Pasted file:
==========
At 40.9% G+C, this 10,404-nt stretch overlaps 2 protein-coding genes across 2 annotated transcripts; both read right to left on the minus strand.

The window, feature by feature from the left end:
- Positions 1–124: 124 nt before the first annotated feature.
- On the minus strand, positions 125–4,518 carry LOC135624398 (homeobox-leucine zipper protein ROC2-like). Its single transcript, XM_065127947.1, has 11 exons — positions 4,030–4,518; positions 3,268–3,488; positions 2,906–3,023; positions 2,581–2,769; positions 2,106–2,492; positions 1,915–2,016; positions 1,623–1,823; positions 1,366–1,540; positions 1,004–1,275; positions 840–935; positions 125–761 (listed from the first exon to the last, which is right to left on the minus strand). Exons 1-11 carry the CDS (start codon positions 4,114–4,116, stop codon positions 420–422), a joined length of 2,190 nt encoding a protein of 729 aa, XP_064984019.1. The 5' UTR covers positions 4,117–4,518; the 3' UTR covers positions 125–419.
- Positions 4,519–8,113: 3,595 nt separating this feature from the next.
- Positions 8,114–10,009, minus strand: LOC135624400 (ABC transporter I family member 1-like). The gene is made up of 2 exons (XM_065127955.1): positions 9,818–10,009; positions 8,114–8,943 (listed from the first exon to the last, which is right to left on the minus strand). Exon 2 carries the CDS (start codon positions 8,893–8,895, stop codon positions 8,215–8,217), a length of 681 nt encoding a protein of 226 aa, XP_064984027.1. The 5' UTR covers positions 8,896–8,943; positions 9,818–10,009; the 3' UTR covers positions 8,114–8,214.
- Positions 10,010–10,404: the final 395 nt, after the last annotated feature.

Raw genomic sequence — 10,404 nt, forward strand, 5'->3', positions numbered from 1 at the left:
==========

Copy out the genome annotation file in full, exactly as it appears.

At 40.9% G+C, this 10,404-nt stretch overlaps 2 protein-coding genes across 2 annotated transcripts; both read right to left on the minus strand.

The window, feature by feature from the left end:
- Positions 1–124: 124 nt before the first annotated feature.
- On the minus strand, positions 125–4,518 carry LOC135624398 (homeobox-leucine zipper protein ROC2-like). Its single transcript, XM_065127947.1, has 11 exons — positions 4,030–4,518; positions 3,268–3,488; positions 2,906–3,023; positions 2,581–2,769; positions 2,106–2,492; positions 1,915–2,016; positions 1,623–1,823; positions 1,366–1,540; positions 1,004–1,275; positions 840–935; positions 125–761 (listed from the first exon to the last, which is right to left on the minus strand). Exons 1-11 carry the CDS (start codon positions 4,114–4,116, stop codon positions 420–422), a joined length of 2,190 nt encoding a protein of 729 aa, XP_064984019.1. The 5' UTR covers positions 4,117–4,518; the 3' UTR covers positions 125–419.
- Positions 4,519–8,113: 3,595 nt separating this feature from the next.
- Positions 8,114–10,009, minus strand: LOC135624400 (ABC transporter I family member 1-like). The gene is made up of 2 exons (XM_065127955.1): positions 9,818–10,009; positions 8,114–8,943 (listed from the first exon to the last, which is right to left on the minus strand). Exon 2 carries the CDS (start codon positions 8,893–8,895, stop codon positions 8,215–8,217), a length of 681 nt encoding a protein of 226 aa, XP_064984027.1. The 5' UTR covers positions 8,896–8,943; positions 9,818–10,009; the 3' UTR covers positions 8,114–8,214.
- Positions 10,010–10,404: the final 395 nt, after the last annotated feature.

Raw genomic sequence — 10,404 nt, forward strand, 5'->3', positions numbered from 1 at the left: